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 with Kevin McLaughlin

Anhingas are among the only fisher-birds that do not have oil on their feathers. It is a common sight in Florida to see the anhingas, with their long, graceful necks, perched on a rock or a spoil island, drying their wings.


Rotting oyster stench:

Anhinga raises its wings,

To dry its feathers.

Commentary: Whenever questioned about enlightenment and the Dharma, Zen Master Gutei raised one finger.  On his death-bed, Gutei said to his monks, “ I achieved Shakyamuni”s One Finger Zen.  I used it all through my life, but could not exhaust it.”

Gutei raised one finger.  Tbhe anhinga raises its wings.  (This koan appears in Zen Comments on the Mumonkan,” translated by Zenkei Shibayama.)

Kevin McLaughlin


Tangle of pine roots,

I plant my staff carefully—

And stilI I stumble!


A thin lightning bolt,

Leaps from the Earth to the clouds:

Pleasant ozone smell.


Lightning may travel from clouds to Earth, intra-clouds, or from Earth to clouds.


The snow is falling,

Trespassing on hilly ground,

Skidding down the slopes.

K. McLaughlin

One of my favorite haiku poets is Ms. Vera Ignatowitsch.  How easily her verse merge into the classical pattern!  This month Ms. Ignatowitsch experiments with linked verse, a chain of haiku centered around a central subject, in this case, “on haying.”  These verse have a beautiful, rhythmic sound when spoken aloud.


blades of hay rustle

snicked into sheaf by sickle

sharp as season’s end


thirsty grass rustles

dry, cut, falling gracefully

sheaved into fodder


dry grass rustles pulled

taut to sheaf as the sickle

severs attachment

Vera Ignatowitsch

Rose Oliver’s haiku have the delicacy and style of Chinese ink paintings.  Her “Full Moon amid stars” is our teacher from ancient wisdom.  Ms. Oliver’s second piece is a delightful “howl.”  It reminded me of a short poem by William Blake: “My mother screamed/ My father wept/ Into this dangerous world/ Ieapt.”

Luminous jade plate,

The full moon amid stars:

Lantern for the lost.

Sheer beauty!


Destiny begins,

Upon birth in pink or blue,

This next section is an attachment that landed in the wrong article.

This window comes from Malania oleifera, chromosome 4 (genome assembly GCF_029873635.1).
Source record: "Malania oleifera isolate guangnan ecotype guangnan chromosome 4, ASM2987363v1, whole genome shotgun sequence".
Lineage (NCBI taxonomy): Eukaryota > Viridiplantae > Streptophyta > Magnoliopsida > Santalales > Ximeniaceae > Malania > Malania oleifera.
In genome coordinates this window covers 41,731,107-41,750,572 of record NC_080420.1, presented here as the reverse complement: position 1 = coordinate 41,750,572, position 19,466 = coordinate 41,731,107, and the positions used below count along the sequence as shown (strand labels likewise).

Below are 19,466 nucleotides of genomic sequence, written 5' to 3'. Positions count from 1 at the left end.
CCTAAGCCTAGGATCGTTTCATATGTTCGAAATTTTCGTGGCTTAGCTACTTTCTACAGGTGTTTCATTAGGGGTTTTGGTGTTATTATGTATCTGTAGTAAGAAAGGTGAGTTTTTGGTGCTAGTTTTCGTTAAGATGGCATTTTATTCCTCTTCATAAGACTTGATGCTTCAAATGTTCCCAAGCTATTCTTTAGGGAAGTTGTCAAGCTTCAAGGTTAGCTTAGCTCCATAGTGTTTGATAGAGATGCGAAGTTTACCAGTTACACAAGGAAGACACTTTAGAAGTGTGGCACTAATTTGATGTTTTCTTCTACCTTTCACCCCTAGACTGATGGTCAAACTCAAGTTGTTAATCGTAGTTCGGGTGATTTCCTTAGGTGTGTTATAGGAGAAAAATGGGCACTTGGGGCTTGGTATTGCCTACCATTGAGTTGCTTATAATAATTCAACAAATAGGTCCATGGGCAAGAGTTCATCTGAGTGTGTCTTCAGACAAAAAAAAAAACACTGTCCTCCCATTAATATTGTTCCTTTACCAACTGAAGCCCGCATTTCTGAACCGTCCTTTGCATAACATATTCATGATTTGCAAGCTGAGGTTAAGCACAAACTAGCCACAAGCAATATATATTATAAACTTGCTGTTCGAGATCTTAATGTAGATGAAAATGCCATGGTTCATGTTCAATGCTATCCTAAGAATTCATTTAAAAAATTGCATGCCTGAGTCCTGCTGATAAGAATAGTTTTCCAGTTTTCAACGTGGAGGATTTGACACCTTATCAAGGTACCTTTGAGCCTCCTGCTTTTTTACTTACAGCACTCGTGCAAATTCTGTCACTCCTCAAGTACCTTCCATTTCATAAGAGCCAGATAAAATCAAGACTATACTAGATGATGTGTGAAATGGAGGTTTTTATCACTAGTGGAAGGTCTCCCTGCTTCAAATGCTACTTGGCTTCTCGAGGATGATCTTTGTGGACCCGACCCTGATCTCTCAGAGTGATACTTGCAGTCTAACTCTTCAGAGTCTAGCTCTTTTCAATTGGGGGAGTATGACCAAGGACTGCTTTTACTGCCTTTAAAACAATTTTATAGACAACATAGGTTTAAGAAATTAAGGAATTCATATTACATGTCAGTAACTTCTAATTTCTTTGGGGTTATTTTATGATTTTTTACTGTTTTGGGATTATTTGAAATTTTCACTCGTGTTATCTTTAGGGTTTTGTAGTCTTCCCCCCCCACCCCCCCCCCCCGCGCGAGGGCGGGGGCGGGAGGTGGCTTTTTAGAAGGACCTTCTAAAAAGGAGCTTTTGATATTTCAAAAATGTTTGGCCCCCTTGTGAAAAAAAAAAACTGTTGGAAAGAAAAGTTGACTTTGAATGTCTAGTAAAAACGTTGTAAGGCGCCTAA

No wonder we howl.

Rose Oliver

Yet once more I encourage all haiku writers to share their work, their insights into the nature of all things, with fellow poets and BTS readers.  

For those interested in haiku, I recommend you cast back into the BTS archives and reference the September 2016 column.  It provides a pretty thorough explanation of the basic format.


--  Kevin Mclaughlin

poetry magazine, kelly writers house

Another linked verse was sent by Liz Cooke, this chain centered on catch and release fishing.  I think we can all appreciate the stark drama Ms. Cooke frames out in this series.  In ancient times, poets used to collaborate on linked verse.  If you have the opportunity, join Ms. Cooke with your own related haiku.


Fish out of water,

You have been plucked from great depths,

I ponder red scales.


You witnessed the sea,

Her wrath foretold by Luna,

Wild in her tumult.


Breathe water again,

Swim deep and do not falter,

New seas await you.

Liz Cooke

Veerangana is a 13 year old poet from New Delhi, India.  It is difficult to fathom such deep insights being perceived by one so young.  Clearly, a prodigy, we can only wonder what Veerangana will eventually accomplish in the literary world.  We can only hope writing haiku remains in the canon.  Bear in mind, English is possibly just her second language.

temple sarovar

in the journey

of a dusty petal

they left it untouched

the moon

in the beggar’s palm


The above haiku reads like a Buddhist wisdom tale.


old widower

the winter mist

cools his tea


summer dumplings

slide off the moon

mama’s vessel


rainy morning

soaked clouds

in an empty tub


Joyce Kopp recently moved from Pennsylvania to Texas, and is wisely exploring her new world via haiku.  This is, indeed, more than just a linked verse.  It is a Poem to Texas, and can be read as either a series of couplets or as a Western poem.  It appears she is capturing the soul of the State.  We look forward to more from Ms. Kopp.